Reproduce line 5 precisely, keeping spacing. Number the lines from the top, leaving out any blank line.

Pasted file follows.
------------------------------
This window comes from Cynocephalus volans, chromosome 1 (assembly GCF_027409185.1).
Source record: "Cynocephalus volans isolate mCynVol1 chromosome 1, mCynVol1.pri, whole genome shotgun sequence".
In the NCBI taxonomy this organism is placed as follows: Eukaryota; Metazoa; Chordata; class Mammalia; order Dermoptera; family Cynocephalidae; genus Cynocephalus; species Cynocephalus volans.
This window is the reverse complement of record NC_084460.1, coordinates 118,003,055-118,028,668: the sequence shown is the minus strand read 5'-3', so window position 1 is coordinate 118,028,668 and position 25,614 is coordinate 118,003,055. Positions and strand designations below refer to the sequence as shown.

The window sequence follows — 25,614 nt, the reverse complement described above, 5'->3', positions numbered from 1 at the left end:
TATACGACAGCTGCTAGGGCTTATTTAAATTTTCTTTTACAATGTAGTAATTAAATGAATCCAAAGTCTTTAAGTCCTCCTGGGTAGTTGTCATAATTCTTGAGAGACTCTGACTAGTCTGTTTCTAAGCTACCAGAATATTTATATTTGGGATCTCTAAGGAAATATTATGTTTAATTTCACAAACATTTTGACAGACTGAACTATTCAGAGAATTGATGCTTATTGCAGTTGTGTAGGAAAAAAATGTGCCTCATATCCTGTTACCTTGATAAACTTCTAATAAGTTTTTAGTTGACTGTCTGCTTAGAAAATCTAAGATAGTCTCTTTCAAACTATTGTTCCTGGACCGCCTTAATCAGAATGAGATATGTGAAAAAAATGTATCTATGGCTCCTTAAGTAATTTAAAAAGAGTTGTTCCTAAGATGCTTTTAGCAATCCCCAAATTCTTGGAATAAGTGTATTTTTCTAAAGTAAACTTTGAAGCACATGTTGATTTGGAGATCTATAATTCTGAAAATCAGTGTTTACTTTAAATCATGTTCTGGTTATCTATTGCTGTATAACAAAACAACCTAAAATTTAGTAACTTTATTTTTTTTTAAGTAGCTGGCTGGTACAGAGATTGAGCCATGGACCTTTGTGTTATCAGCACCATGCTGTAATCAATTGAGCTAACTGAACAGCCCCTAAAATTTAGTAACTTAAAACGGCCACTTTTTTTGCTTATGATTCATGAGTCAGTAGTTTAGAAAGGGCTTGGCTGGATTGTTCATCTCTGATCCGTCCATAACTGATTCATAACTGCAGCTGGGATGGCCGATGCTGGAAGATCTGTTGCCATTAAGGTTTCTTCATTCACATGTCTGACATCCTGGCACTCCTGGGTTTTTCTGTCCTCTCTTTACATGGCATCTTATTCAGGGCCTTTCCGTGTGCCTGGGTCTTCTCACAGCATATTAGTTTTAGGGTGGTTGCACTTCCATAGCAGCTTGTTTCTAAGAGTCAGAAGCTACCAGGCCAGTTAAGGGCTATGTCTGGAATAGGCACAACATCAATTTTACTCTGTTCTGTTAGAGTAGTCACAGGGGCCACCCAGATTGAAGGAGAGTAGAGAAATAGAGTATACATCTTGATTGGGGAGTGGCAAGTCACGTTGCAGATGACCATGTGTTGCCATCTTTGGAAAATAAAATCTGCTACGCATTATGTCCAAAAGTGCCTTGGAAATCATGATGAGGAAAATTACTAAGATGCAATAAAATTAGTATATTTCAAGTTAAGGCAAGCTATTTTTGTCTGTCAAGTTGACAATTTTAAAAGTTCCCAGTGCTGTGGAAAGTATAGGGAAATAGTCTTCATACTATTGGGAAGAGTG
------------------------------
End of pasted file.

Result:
The window sequence follows — 25,614 nt, the reverse complement described above, 5'->3', positions numbered from 1 at the left end: